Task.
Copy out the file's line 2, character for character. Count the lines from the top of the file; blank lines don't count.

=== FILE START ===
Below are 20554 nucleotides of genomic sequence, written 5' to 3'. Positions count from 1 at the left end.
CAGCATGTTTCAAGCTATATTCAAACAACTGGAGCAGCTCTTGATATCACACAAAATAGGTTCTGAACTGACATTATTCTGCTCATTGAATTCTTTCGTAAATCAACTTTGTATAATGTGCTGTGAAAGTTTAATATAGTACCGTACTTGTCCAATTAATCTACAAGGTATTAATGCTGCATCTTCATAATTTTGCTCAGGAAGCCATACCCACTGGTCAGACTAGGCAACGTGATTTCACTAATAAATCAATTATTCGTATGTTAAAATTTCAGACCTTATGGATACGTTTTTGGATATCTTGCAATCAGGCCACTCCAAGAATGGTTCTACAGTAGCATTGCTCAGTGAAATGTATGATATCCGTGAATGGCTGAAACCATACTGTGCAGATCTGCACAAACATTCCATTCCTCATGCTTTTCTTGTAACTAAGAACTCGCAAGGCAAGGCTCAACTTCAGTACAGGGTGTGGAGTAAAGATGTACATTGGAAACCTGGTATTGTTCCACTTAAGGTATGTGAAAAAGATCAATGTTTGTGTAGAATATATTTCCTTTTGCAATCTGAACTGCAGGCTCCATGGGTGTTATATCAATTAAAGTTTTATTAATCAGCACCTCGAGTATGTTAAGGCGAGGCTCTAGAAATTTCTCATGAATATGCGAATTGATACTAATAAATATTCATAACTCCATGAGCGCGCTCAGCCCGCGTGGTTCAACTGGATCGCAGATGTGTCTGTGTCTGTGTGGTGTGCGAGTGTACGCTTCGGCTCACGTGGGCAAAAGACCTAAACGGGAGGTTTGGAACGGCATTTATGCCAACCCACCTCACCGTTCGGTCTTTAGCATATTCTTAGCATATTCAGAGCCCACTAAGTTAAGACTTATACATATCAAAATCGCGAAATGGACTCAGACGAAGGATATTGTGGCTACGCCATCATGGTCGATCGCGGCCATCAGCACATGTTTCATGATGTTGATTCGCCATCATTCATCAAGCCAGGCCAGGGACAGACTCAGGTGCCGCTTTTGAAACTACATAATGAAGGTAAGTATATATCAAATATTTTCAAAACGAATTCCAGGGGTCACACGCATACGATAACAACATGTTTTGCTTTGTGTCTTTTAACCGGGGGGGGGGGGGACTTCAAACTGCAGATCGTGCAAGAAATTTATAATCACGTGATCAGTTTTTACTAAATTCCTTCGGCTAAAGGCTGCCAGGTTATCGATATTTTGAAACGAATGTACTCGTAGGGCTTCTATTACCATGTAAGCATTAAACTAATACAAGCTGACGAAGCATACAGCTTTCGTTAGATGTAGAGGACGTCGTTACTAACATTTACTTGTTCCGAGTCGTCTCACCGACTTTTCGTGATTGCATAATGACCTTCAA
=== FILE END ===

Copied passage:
CAGCATGTTTCAAGCTATATTCAAACAACTGGAGCAGCTCTTGATATCACACAAAATAGGTTCTGAACTGACATTATTCTGCTCATTGAATTCTTTCGTAAATCAACTTTGTATAATGTGCTGTGAAAGTTTAATATAGTACCGTACTTGTCCAATTAATCTACAAGGTATTAATGCTGCATCTTCATAATTTTGCTCAGGAAGCCATACCCACTGGTCAGACTAGGCAACGTGATTTCACTAATAAATCAATTATTCGTATGTTAAAATTTCAGACCTTATGGATACGTTTTTGGATATCTTGCAATCAGGCCACTCCAAGAATGGTTCTACAGTAGCATTGCTCAGTGAAATGTATGATATCCGTGAATGGCTGAAACCATACTGTGCAGATCTGCACAAACATTCCATTCCTCATGCTTTTCTTGTAACTAAGAACTCGCAAGGCAAGGCTCAACTTCAGTACAGGGTGTGGAGTAAAGATGTACATTGGAAACCTGGTATTGTTCCACTTAAGGTATGTGAAAAAGATCAATGTTTGTGTAGAATATATTTCCTTTTGCAATCTGAACTGCAGGCTCCATGGGTGTTATATCAATTAAAGTTTTATTAATCAGCACCTCGAGTATGTTAAGGCGAGGCTCTAGAAATTTCTCATGAATATGCGAATTGATACTAATAAATATTCATAACTCCATGAGCGCGCTCAGCCCGCGTGGTTCAACTGGATCGCAGATGTGTCTGTGTCTGTGTGGTGTGCGAGTGTACGCTTCGGCTCACGTGGGCAAAAGACCTAAACGGGAGGTTTGGAACGGCATTTATGCCAACCCACCTCACCGTTCGGTCTTTAGCATATTCTTAGCATATTCAGAGCCCACTAAGTTAAGACTTATACATATCAAAATCGCGAAATGGACTCAGACGAAGGATATTGTGGCTACGCCATCATGGTCGATCGCGGCCATCAGCACATGTTTCATGATGTTGATTCGCCATCATTCATCAAGCCAGGCCAGGGACAGACTCAGGTGCCGCTTTTGAAACTACATAATGAAGGTAAGTATATATCAAATATTTTCAAAACGAATTCCAGGGGTCACACGCATACGATAACAACATGTTTTGCTTTGTGTCTTTTAACCGGGGGGGGGGGGGACTTCAAACTGCAGATCGTGCAAGAAATTTATAATCACGTGATCAGTTTTTACTAAATTCCTTCGGCTAAAGGCTGCCAGGTTATCGATATTTTGAAACGAATGTACTCGTAGGGCTTCTATTACCATGTAAGCATTAAACTAATACAAGCTGACGAAGCATACAGCTTTCGTTAGATGTAGAGGACGTCGTTACTAACATTTACTTGTTCCGAGTCGTCTCACCGACTTTTCGTGATTGCATAATGACCTTCAA